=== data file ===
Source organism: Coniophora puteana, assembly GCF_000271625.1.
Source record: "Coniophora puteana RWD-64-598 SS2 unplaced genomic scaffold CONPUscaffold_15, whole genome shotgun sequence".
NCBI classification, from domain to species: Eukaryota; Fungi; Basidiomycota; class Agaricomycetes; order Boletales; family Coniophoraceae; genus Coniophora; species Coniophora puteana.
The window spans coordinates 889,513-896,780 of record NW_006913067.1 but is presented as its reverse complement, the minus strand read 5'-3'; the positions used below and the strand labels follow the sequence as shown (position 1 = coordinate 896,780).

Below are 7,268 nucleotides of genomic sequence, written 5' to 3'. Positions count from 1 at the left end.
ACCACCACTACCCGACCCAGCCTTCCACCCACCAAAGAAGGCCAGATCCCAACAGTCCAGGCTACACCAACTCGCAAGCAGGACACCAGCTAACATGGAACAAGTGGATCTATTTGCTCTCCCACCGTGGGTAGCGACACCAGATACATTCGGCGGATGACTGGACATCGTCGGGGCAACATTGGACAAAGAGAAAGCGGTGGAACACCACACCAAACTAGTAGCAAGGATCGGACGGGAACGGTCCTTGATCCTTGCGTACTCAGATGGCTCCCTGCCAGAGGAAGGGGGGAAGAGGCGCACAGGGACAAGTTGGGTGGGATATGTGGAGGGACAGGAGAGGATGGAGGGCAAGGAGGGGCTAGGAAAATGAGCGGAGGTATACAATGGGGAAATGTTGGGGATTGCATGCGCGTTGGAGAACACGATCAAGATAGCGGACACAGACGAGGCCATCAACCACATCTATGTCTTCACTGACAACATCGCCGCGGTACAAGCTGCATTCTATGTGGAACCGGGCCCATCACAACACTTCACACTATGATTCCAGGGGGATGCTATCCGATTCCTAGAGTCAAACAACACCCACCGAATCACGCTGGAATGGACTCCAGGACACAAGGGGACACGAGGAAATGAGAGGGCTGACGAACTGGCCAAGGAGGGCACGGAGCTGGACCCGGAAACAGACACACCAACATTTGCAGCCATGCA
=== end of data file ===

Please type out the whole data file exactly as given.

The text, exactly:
Source organism: Coniophora puteana, assembly GCF_000271625.1.
Source record: "Coniophora puteana RWD-64-598 SS2 unplaced genomic scaffold CONPUscaffold_15, whole genome shotgun sequence".
NCBI classification, from domain to species: Eukaryota; Fungi; Basidiomycota; class Agaricomycetes; order Boletales; family Coniophoraceae; genus Coniophora; species Coniophora puteana.
The window spans coordinates 889,513-896,780 of record NW_006913067.1 but is presented as its reverse complement, the minus strand read 5'-3'; the positions used below and the strand labels follow the sequence as shown (position 1 = coordinate 896,780).

Below are 7,268 nucleotides of genomic sequence, written 5' to 3'. Positions count from 1 at the left end.
ACCACCACTACCCGACCCAGCCTTCCACCCACCAAAGAAGGCCAGATCCCAACAGTCCAGGCTACACCAACTCGCAAGCAGGACACCAGCTAACATGGAACAAGTGGATCTATTTGCTCTCCCACCGTGGGTAGCGACACCAGATACATTCGGCGGATGACTGGACATCGTCGGGGCAACATTGGACAAAGAGAAAGCGGTGGAACACCACACCAAACTAGTAGCAAGGATCGGACGGGAACGGTCCTTGATCCTTGCGTACTCAGATGGCTCCCTGCCAGAGGAAGGGGGGAAGAGGCGCACAGGGACAAGTTGGGTGGGATATGTGGAGGGACAGGAGAGGATGGAGGGCAAGGAGGGGCTAGGAAAATGAGCGGAGGTATACAATGGGGAAATGTTGGGGATTGCATGCGCGTTGGAGAACACGATCAAGATAGCGGACACAGACGAGGCCATCAACCACATCTATGTCTTCACTGACAACATCGCCGCGGTACAAGCTGCATTCTATGTGGAACCGGGCCCATCACAACACTTCACACTATGATTCCAGGGGGATGCTATCCGATTCCTAGAGTCAAACAACACCCACCGAATCACGCTGGAATGGACTCCAGGACACAAGGGGACACGAGGAAATGAGAGGGCTGACGAACTGGCCAAGGAGGGCACGGAGCTGGACCCGGAAACAGACACACCAACATTTGCAGCCATGCA